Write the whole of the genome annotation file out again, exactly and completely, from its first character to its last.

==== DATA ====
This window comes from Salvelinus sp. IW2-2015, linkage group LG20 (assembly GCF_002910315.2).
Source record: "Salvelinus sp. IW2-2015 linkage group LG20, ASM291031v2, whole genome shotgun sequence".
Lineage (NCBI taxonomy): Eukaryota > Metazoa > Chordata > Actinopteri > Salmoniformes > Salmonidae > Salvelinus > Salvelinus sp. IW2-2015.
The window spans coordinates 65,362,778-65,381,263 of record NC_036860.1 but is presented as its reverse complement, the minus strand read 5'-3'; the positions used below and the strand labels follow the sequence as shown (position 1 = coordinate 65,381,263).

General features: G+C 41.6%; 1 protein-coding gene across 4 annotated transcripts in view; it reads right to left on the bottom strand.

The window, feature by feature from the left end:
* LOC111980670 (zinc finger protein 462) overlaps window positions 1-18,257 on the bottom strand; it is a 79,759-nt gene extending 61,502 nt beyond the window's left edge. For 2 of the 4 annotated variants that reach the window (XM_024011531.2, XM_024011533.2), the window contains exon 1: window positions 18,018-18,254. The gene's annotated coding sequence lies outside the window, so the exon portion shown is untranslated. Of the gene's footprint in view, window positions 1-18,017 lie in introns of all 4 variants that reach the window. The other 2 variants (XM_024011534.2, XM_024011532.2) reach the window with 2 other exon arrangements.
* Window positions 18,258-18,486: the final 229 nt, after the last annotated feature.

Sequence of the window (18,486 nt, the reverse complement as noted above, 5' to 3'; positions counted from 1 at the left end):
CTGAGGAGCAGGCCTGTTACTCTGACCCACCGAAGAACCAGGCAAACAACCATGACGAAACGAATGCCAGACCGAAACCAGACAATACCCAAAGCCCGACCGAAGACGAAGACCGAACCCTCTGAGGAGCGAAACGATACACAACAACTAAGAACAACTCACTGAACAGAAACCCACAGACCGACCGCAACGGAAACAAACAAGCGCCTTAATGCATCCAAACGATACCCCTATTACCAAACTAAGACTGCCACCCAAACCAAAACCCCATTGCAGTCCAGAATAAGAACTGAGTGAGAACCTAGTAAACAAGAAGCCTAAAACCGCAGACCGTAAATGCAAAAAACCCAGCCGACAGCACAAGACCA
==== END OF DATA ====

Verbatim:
This window comes from Salvelinus sp. IW2-2015, linkage group LG20 (assembly GCF_002910315.2).
Source record: "Salvelinus sp. IW2-2015 linkage group LG20, ASM291031v2, whole genome shotgun sequence".
Lineage (NCBI taxonomy): Eukaryota > Metazoa > Chordata > Actinopteri > Salmoniformes > Salmonidae > Salvelinus > Salvelinus sp. IW2-2015.
The window spans coordinates 65,362,778-65,381,263 of record NC_036860.1 but is presented as its reverse complement, the minus strand read 5'-3'; the positions used below and the strand labels follow the sequence as shown (position 1 = coordinate 65,381,263).

General features: G+C 41.6%; 1 protein-coding gene across 4 annotated transcripts in view; it reads right to left on the bottom strand.

The window, feature by feature from the left end:
* LOC111980670 (zinc finger protein 462) overlaps window positions 1-18,257 on the bottom strand; it is a 79,759-nt gene extending 61,502 nt beyond the window's left edge. For 2 of the 4 annotated variants that reach the window (XM_024011531.2, XM_024011533.2), the window contains exon 1: window positions 18,018-18,254. The gene's annotated coding sequence lies outside the window, so the exon portion shown is untranslated. Of the gene's footprint in view, window positions 1-18,017 lie in introns of all 4 variants that reach the window. The other 2 variants (XM_024011534.2, XM_024011532.2) reach the window with 2 other exon arrangements.
* Window positions 18,258-18,486: the final 229 nt, after the last annotated feature.

Sequence of the window (18,486 nt, the reverse complement as noted above, 5' to 3'; positions counted from 1 at the left end):
CTGAGGAGCAGGCCTGTTACTCTGACCCACCGAAGAACCAGGCAAACAACCATGACGAAACGAATGCCAGACCGAAACCAGACAATACCCAAAGCCCGACCGAAGACGAAGACCGAACCCTCTGAGGAGCGAAACGATACACAACAACTAAGAACAACTCACTGAACAGAAACCCACAGACCGACCGCAACGGAAACAAACAAGCGCCTTAATGCATCCAAACGATACCCCTATTACCAAACTAAGACTGCCACCCAAACCAAAACCCCATTGCAGTCCAGAATAAGAACTGAGTGAGAACCTAGTAAACAAGAAGCCTAAAACCGCAGACCGTAAATGCAAAAAACCCAGCCGACAGCACAAGACCA